A 47-year-old man was arrested by security forces in France on the suspect of having contacted the alleged perpetrator of the bombing that left three dead in the Notre Dame Basilica in Nice a day before the terrorist attack, French television station BFMTV reported.
The man’s arrest was made this Friday morning, a police source consulted by the gala television network has confirmed. The Nice bombing took place around 9 a.m. on Thursday inside the Basilica of Notre Dame and resulted in the deaths of three people, according to the town’s mayor, Christian Estrosi, who confirmed that two of the victims lost their lives within the church.
The counter-terrorism prosecutor, Jean-Fran’ois Ricard, explained in the last hour of Thursday at a press conference that the fatalities are two women aged 44 and 60 and the sacristan of the church, a 55-year-old man, who along with the sexagenary would have been killed inside the basilica.
The alleged perpetrator of the attack was shot dead by security forces and evacuated to a hospital with serious prognosis following his arrest. The prosecutor explained that “the alleged perpetrator of the attack is not on fingerprint records and was not on the radar of the French Intelligence Services.”
Ricard noted that the alleged attacker is of Tunisian origin and is 21 years old and would have arrived in France after passing through the Italian island of Lampedusa at the end of September. He also indicated that the first investigations suggested that the individual arrived at about 7 a.m. at Nice Train Station, where he changed his clothes.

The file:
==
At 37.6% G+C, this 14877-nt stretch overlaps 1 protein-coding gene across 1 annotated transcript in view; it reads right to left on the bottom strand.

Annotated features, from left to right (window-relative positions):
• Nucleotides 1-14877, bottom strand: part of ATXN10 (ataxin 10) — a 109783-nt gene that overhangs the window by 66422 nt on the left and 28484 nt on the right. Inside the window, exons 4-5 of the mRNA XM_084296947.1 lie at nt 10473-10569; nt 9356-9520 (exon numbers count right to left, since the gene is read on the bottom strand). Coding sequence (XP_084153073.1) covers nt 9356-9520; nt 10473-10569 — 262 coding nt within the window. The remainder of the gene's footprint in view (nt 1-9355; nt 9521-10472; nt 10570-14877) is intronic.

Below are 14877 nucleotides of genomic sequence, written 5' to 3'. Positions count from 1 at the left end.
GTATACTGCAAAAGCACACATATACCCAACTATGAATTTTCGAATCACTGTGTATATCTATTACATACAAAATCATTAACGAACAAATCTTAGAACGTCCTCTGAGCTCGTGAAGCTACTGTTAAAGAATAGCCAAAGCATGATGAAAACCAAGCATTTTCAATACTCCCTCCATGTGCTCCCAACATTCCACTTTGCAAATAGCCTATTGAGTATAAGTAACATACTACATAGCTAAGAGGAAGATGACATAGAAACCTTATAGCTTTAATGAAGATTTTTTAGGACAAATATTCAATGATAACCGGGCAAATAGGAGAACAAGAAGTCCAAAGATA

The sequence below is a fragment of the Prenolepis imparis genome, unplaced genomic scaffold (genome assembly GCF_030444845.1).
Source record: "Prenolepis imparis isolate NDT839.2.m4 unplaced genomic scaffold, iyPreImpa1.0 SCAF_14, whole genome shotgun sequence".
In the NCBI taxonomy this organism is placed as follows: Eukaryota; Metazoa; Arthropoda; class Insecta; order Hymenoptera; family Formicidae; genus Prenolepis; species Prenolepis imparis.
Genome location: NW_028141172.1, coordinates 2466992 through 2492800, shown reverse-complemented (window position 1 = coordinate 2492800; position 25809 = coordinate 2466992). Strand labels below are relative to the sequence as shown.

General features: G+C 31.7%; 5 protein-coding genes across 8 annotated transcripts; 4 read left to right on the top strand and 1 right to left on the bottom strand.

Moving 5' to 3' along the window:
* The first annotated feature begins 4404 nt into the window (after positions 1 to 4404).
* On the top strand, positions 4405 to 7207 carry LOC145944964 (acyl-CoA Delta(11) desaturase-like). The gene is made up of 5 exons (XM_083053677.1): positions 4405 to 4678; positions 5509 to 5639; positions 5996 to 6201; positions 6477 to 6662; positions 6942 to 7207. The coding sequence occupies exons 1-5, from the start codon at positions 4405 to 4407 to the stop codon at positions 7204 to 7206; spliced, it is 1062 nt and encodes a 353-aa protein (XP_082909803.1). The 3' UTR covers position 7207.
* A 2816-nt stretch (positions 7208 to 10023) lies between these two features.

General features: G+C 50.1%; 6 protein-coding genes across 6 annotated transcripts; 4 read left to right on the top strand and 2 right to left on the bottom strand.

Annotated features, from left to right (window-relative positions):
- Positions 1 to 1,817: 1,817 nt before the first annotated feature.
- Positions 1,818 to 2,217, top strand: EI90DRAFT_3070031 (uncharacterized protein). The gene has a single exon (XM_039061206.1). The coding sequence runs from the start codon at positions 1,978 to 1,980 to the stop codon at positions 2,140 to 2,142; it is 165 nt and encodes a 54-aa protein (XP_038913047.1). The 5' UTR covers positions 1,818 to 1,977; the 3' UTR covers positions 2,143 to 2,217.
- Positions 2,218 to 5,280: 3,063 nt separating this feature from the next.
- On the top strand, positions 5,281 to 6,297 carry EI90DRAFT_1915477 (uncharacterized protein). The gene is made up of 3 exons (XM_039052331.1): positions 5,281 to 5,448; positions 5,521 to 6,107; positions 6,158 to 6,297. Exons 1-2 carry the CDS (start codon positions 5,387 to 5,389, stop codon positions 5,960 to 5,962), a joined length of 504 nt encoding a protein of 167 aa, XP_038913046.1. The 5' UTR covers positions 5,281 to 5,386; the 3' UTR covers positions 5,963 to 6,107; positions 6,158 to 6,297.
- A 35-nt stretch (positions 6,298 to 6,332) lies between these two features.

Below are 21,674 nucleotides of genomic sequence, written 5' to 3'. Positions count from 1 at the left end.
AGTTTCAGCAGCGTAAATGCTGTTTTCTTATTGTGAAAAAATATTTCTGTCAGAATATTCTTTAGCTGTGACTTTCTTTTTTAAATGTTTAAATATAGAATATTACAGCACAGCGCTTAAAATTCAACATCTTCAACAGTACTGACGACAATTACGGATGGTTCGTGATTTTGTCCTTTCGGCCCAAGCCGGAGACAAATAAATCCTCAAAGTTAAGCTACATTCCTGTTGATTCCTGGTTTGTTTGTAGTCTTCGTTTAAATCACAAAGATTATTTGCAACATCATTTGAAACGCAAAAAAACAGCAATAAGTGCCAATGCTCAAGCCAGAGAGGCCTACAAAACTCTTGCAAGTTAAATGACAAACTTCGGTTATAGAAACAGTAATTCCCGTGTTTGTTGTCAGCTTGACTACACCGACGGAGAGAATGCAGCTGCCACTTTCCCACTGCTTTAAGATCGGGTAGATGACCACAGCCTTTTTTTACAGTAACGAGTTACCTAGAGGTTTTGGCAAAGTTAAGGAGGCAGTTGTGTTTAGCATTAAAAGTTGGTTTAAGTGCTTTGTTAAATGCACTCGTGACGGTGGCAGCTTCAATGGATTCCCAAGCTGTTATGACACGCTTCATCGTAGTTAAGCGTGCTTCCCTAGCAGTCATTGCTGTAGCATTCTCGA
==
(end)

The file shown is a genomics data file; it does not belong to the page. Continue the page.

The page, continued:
Once outside the station, he traveled about 400 metres to the basilica, where he would have entered at approximately 8.30am. There he would have stayed for just over half an hour, before perpetrating the crime and trying to flee from the left side.
“It is apparent from the testimonies that the man approached by walking menacingly and shouting ‘Allahu Akbar’ (Allah is the greatest),” said Ricard, who detailed that the attack was carried out with a 30-centimeter-long knife with a 17-centimeter blade.
France has been criticized in recent days by the Muslim world in the wake of the French president’s crusade against “Islamic separatism.” International leaders such as Turkish representative Recep Tayyip Erdogan have accused Macron of xenophobia and being “hostile” to Islam.
The last terrorist attack in France occurred on 16 October, when Professor Samuel Paty was beheaded on the outskirts of Paris after showing Cartoons of Muhammad in a class on freedom of expression. In the wake of this attack, the authorities have tightened surveillance of Islamist organizations.
Nice was already the scene of an attack on 14 July 2016, when at the heart of the national holiday a terrorist rammed with his truck the hundreds of people who were crowded on the Paseo de los Ingleses. More than 80 people lost their lives in that attack, the second worst recorded in the country following the Paris attacks of 15 November 2015. Both were claimed by Islamic State.